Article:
Hey Asymptote, happy Friday! This week’s big news is big for everyone in lit, not just translation—but we translators are extra chuffed. The Man Booker International Prize is one that’s raised the visibility of books in translation (perhaps contributing to the last week’s reported overall increase in translation sales?), and this year’s winner—Korean author Han Kang’s The Vegetarian, translated by Deborah Smith—is no exception. Pore through the journal for an essay by Smith, on “Translating Human Acts,” Kang’s latest translated tome, an altogether difficult translatorial endeavor.

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Weekly News Roundup, 13 May 2016: My Niece, Johanna Bach

This week's literary highlights from across the world

Happy lucky Friday, Asymptote friends! If you’re feeling unlucky, Google might suggest otherwise. But translators (and their authors, if they aren’t Anglophone) are certainly feeling lucky—or at least relieved, as the Guardian dropped the spectacular news this week that translated titles sell better than their untranslated counterparts. And publishing in translation has grown overall—while the rest of the literary industry struggles (perhaps it’s all this IKEA writing)… READ MORE…

Weekly News Roundup, 6 May 2016: The Best. Translated. Book.

This week's literary highlights from across the world

Happy Friday, Asymptote! The biggest news this week is that of the official announcement of Three Percent‘s Best Translated Book Award winners, so we won’t keep you waiting: in the fiction category, Mexican novelist Yuri Herrera’s Signs Preceding the End of the World, translated by Lisa Dillman, took home top honors (you can read a review the blog published preceding the award here—we totally called it). And in the poetry category, Rilke Shake by Brazilian author Angélica Freitas and translated by Hilary Kaplan snagged top honors. Big congratulations to the winning writers, translators, publishers, editors, and readers! READ MORE…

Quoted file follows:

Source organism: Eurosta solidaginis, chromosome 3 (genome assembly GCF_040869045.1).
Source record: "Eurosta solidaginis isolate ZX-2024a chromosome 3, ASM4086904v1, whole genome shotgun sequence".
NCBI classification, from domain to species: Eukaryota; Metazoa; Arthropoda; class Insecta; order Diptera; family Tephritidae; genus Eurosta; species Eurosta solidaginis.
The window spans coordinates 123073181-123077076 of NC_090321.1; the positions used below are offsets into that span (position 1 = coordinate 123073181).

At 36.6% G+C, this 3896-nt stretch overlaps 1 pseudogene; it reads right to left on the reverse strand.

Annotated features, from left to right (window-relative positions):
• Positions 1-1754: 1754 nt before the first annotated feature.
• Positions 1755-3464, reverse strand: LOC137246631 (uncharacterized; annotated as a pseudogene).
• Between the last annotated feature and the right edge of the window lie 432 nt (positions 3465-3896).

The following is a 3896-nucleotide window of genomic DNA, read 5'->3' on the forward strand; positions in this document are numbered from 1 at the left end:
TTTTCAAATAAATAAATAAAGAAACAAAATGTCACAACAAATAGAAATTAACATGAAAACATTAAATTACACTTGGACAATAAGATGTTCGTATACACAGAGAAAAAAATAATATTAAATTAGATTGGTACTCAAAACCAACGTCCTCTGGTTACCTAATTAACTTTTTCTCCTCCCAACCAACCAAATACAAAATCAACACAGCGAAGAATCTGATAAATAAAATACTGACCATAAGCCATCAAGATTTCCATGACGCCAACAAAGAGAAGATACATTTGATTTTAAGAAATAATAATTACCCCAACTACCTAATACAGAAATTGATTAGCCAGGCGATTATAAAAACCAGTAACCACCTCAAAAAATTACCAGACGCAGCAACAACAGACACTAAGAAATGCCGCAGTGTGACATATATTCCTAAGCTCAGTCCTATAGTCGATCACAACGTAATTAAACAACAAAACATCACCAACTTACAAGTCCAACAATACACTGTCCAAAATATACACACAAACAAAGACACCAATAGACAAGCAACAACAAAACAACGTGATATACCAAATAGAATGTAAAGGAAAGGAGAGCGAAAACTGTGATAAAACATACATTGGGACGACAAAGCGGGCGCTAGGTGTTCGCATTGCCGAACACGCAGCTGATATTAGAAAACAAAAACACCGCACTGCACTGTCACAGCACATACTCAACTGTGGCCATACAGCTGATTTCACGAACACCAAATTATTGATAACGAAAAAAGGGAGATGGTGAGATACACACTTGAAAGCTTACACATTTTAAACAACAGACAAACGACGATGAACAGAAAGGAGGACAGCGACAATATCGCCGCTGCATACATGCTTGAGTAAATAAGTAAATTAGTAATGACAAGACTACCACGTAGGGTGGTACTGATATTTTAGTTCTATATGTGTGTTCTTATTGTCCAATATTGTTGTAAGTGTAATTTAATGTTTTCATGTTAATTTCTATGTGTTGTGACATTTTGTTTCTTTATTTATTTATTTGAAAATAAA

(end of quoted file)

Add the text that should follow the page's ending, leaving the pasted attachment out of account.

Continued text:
Weekly News Roundup, 29th April 2016: 400 Years Without Cervantespeare

This week's literary highlights from across the world

Hey, happy Friday, Asymptote! This week marks two extra-special, European four-hundred-year anniversaries: it’s the week of Spanish literary icon Miguel de Cervantes’ death, and there’s all sorts of commemoration: Spain celebrated the Don Quixote author with national celebrations and literary awards, but if you’re unable to make it in person, take a virtual trip to La Mancha. And English poet/thespian/legend William Shakespeare, too, died four hundred years ago (1616 was a killer year, huh?), so the commemorations are similarly virtual and literal (in case you’re curious, here’s a Proust Questionnaire with the Bard). And lest you forget (as much of Shakespeare and Cervantes can be found in the open domain) April 23 was also the UNESCO’s world book copyright day.

READ MORE…

Weekly News Roundup, 22 April 2016: NEWruda, Pulitzer,

This week's literary highlights from across the world

Happy Friday, Asymptote friends! Our new issue is all of a week old, but if you haven’t dived in yet, be sure to start with the blog’s issue highlights—which features the Close Approximations Prize-winning piece by translator-poets Kelsi Vanada and Marie Silkeberg, who are also featured this week in an interview on the blog.